Pentagon Leak Traced To Video Game Discord Group Discussing Ukraine
According to open-source intelligence specialists, a damning trove of Pentagon leaks initially appeared to have been released on a video game chat service Discord in an effort to win a debate about the conflict in Ukraine.
Discord is a chat program geared for gamers and users who do not want to be censored. Ten of the papers were released on one server dubbed “Minecraft Earth Map” as early as March 4th, a month before they appeared on the other servers.
The strange origin of the leak may seem uncommon, but it is not the first time a gaming conflict has resulted in an intelligence breach, with the overlapped communities posing issues for both gamers and military systems.
Last week, documents revealing estimated casualties in the Bakhmut theatre of combat started to circulate on public social networks, revealing the existence of the leaked cache.
Among the Ukraine war observers were two copies of those documents, one of which had been hastily digitally edited to understate Russian losses and overestimate Ukrainian ones. One, with the accurate numbers, came via a leak to the anonymous image board site 4chan.
A second set of documents, which also contained the modified images, was reportedly circulating on “pro-Russian” Telegram channels.
However, neither was the original source. The data had been disseminated in private Discord chatrooms before they were ever made public on the internet.
“After a brief spat with another person on the server about Minecraft Maps and the war in Ukraine, one of the Discord users replied: ‘Here, have some leaked documents’ – attaching 10 documents about Ukraine, some of which bore the ‘top secret’ markings,” said Aric Toler, an analyst at the research group Bellingcat.
The documents had been uploaded on another Discord server maintained by and for followers of the Filipino YouTuber “WowMao” three days prior, along with dozens of other unconfirmed documents regarding Ukraine. They didn’t seem to be the original source, but rather, the documents could have been posted as early as mid-January on a third Discord server with the moniker “Thug Shaker Central,” among other names.
“Posts and channel listings show that the server’s users were interested in video games, music, Orthodox religion, and fandom for the popular military-themed YouTuber ‘Oxide’,” said Toler.
Despite the scale and sensitivity of the disclosures, it is not the first time that a dispute over video games has been linked to an intelligence compromise. “War Thunder,” a vehicular combat multiplayer video game, had become infamous for having a plethora of leaks associated with it.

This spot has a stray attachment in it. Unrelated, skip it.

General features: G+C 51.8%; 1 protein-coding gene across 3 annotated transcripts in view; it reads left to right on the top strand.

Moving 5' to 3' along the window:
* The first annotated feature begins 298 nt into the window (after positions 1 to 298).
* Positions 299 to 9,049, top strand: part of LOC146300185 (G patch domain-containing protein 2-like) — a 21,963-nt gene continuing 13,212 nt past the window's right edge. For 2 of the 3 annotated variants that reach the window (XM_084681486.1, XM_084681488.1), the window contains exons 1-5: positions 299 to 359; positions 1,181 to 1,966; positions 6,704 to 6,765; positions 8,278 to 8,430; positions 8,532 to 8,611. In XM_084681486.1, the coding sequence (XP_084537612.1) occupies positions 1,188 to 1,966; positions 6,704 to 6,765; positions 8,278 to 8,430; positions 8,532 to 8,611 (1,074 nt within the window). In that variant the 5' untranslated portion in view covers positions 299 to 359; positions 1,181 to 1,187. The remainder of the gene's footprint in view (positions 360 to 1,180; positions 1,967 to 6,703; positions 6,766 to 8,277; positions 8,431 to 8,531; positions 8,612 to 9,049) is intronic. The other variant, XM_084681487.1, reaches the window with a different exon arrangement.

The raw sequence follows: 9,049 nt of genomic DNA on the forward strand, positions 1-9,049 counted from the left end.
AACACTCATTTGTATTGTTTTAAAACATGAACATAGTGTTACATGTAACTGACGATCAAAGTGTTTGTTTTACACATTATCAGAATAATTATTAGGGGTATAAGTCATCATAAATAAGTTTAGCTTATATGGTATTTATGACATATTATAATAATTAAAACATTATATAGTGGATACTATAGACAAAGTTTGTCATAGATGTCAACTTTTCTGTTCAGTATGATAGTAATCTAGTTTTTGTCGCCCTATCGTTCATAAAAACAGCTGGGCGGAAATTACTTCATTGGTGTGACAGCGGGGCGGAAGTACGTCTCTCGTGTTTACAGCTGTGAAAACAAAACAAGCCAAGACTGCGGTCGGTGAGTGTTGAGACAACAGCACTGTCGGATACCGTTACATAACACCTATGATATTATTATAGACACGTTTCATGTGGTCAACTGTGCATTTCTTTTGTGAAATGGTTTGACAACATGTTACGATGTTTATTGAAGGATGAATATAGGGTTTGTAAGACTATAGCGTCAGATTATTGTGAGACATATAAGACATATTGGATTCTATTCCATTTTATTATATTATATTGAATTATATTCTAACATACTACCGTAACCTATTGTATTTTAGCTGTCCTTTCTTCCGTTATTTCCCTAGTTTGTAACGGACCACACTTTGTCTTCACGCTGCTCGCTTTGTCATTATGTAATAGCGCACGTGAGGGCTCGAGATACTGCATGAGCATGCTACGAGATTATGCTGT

Since there are around 70 million users typically playing the game, there are frequently arguments about balance and accuracy. As a result, users have violated the game’s rules in at least 10 different instances since 2020, mostly by posting classified documents about the power of active weaponry in an effort to argue that the digital version of the vehicle should be improved to be more accurate.
For instance, to win an online debate over the speed of the turret rotation on the French Leclerc tank, classified design information regarding the tank was uploaded by arguing discord users in October 2021.
A person posing as a tank commander in the British army then leaked documents about the vehicle’s armor structure in July 2021. Four other individuals also shared design documents for at least five different fighter jets in January of this year.
War Thunder has become a shorthand for intelligence agency oversight, forcing military contractor Raytheon to adamantly dismiss reports specifically asking about the game as part of its security clearance process.
“We always delete posts containing classified or restricted information from our forum as soon as possible. We forbid our users to share documents like this on our platforms. We remind our users again and again that it’s both illegal and pointless, so they should never do that,” said Anton Yudintsev, the founder of Hungarian developer Gaijin Entertainment.
“We never use them in our work and that policy will never change. The development team does not even look at the contents of the documents, moderators just check if the information on the military vehicle or armament in question is still classified or not. If the answer is a yes, we delete everything ASAP,” continued Yudintsev.
For a while now, intelligence agencies have been made aware of the necessity to keep an eye on gaming communities.
The National Security Agency (NSA) was aggressively monitoring Xbox Live, Microsoft’s voice chat program, and has even sent actual operatives into the virtual world of Azeroth, the setting of the World of Warcraft video game series. This information was made available through a 2013 document leak by NSA contractor Edward Snowden.
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